The better you understand the human condition, the more your eyes will open to the fact that “objective reality” mostly lives in the thin margin best described as “consensus.” We agree on certain things. And we can build on that foundation. But building the rest of the building together would prove an uphill battle. Inevitably, a fight would break out, countless compromises would be made, or the project would be abandoned before it’s even completed.
People agree with you a lot less than you think they do. And that’s on them, to be fair, but knowing the human condition, calling anything “objective reality” is akin to mental illness.
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One of the biggest mistakes we make as human beings is assuming we’re right and justified in everything we say and do.
There’s a payoff, sure, but there is always an equal or greater impact as well.
And that impact may not be readily apparent, but it’s usually reflected in the quality of our relationship with others.
Fundamentally, no one is right or wrong about anything. This is not about moral relativism, but rather about what it means to be human.
Somehow, we’ve gotten away from the truth that no human is infallible. Truths are rare, and hard to come by, but this one still seems to hold up.
We gain little by being close minded. But when we are open minded, and inquisitive, and allow ourselves to step into the worlds of others, we can see new perspectives and vantage points that end up benefiting us.
Miracles can happen when we drop the need to be right. Conversations and relationships can improve. Personal growth can occur more rapidly. Ideas can flow.
That, in fact, is one of the greatest impacts of having to be right all the time – not just that we’re blind to the impact, but that we’re blind to the new possibilities just waiting to be tapped. Because our greatest breakthroughs always lie in what we don’t know that we don’t know.
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Addiction is something all creatives and creators can relate to, to lesser or greater degrees.
I have recently had some questions regarding addiction and felt it an important topic to address.
I have not mastered my addictions, and perhaps I never will. But I have learned some valuable things about what it means to be human and that has helped me greatly on this journey. That’s what I’d like to share with you here.
Disclaimer: I am not a psychologist, and what follows should not be taken as advice. Seek professional help if you are struggling with severe addiction.
What is Addiction?
Some of the most prevalent forms of addictions are smartphones, social media, shopping, video games, alcohol, drugs, porn, relationships, co-dependency, and so on.
Most people will try to put these on a sliding scale from bad to terrible, but the reality is most things are not inherently evil, and even have their place. It is human, however, to try to categorize and rank everything.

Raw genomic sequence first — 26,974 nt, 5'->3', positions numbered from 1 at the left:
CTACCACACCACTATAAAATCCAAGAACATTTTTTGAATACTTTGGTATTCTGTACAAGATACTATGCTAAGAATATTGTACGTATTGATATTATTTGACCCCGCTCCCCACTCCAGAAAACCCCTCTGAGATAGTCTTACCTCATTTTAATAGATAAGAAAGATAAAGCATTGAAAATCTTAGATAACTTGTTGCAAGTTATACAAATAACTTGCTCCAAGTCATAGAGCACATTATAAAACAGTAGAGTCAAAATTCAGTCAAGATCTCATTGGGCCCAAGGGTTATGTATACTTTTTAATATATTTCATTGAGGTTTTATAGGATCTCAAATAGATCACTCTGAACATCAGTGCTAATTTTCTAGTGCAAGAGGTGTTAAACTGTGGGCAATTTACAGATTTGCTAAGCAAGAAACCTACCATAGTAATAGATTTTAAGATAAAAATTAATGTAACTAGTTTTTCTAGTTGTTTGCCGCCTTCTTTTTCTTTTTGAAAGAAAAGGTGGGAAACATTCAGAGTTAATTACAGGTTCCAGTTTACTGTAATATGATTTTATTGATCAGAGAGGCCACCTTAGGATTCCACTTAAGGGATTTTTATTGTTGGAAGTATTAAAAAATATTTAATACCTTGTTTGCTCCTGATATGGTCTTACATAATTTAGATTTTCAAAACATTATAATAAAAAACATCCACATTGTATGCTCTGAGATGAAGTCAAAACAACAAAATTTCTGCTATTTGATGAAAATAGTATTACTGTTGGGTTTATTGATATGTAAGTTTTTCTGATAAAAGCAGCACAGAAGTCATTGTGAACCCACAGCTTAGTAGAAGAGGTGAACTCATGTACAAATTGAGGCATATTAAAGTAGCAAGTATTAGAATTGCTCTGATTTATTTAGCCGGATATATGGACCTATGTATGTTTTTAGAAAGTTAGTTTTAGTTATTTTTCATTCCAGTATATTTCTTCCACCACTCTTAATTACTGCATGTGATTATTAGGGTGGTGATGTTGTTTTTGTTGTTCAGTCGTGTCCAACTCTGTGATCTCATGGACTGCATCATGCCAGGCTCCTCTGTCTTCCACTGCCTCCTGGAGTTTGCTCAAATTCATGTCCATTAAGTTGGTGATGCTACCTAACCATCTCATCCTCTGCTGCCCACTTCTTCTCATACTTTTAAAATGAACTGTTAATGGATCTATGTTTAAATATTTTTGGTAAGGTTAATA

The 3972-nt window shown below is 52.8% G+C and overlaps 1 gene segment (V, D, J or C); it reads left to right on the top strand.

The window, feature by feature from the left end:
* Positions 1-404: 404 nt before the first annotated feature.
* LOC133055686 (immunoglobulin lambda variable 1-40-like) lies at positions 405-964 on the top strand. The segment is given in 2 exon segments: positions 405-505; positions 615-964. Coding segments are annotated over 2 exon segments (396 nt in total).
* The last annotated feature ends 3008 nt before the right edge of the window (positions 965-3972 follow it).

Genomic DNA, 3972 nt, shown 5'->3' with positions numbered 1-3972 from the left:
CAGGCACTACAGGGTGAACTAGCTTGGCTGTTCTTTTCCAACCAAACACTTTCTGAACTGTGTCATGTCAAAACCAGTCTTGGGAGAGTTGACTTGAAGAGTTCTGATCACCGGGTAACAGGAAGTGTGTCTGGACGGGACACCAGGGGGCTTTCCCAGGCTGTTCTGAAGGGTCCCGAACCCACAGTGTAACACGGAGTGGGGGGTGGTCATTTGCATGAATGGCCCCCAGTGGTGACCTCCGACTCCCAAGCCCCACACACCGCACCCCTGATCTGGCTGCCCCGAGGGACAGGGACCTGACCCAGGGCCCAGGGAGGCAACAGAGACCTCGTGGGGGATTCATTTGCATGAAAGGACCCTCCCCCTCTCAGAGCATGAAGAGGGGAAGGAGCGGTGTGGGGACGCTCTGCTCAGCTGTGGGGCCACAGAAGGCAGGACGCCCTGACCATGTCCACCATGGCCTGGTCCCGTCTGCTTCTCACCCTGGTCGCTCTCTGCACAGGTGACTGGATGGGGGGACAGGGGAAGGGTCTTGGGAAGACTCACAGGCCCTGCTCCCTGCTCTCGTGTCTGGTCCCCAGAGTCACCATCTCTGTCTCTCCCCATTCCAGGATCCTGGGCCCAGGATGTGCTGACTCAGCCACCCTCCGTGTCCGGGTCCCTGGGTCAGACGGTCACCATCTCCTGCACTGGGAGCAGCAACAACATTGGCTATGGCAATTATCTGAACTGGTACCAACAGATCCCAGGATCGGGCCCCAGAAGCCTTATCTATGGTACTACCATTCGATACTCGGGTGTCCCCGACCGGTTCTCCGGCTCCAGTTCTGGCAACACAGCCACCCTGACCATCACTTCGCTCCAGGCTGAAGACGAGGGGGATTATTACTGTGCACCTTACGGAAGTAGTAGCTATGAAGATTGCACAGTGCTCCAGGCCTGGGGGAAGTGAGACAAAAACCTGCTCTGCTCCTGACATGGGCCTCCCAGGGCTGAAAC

“I feel worse when I do abc versus xyz” is a subjective, emotional statement, not a universal sentiment, let alone fact.
Shopping is not an addiction until it becomes an uncontrollable, compulsive behavior that leads to your financial ruin. In like manner, most addictions are just temporary escapes until they begin ruining different aspects of your life – relational, physical, financial, or otherwise.
Note: Anything outside of what is morally and culturally accepted is in a category all its own, and not something I will specifically address here. That said, the mental models I share may still be of some value.
1. Reduce Importance
I believe the first and most important step to handling addiction is to reduce its importance.
There is some part of us that wants to believe that if we just do a better job of beating ourselves up, that next time, we won’t make the same mistake. So, we become professional bullies.
I know of a man who was caught watching porn by his wife, and he snapped his laptop in half out of anger.
However symbolic the action, however sincere the sentiment, in that moment, the importance of addiction increased in his life. I don’t know what happened next, but I would venture to guess that was not the last time he watched porn, because snapping his laptop did nothing to reduce its importance.
You cannot reduce the importance of addiction by giving it more emotionally-charged attention, becoming a professional bully, making yourself wrong, hurting yourself, hating yourself, or any of the “normal” behavior that seems to accompany self-loathing addicts.
You come to hate yourself because you hate bullies, plain and simple.
God or the universe does not seem to treat addiction with the level of urgency that we do. So, why do we?
I am not saying there is no consequence for addiction. There always is. But I do not know of anyone who went on a social media binge that instantly got struck down by lightning.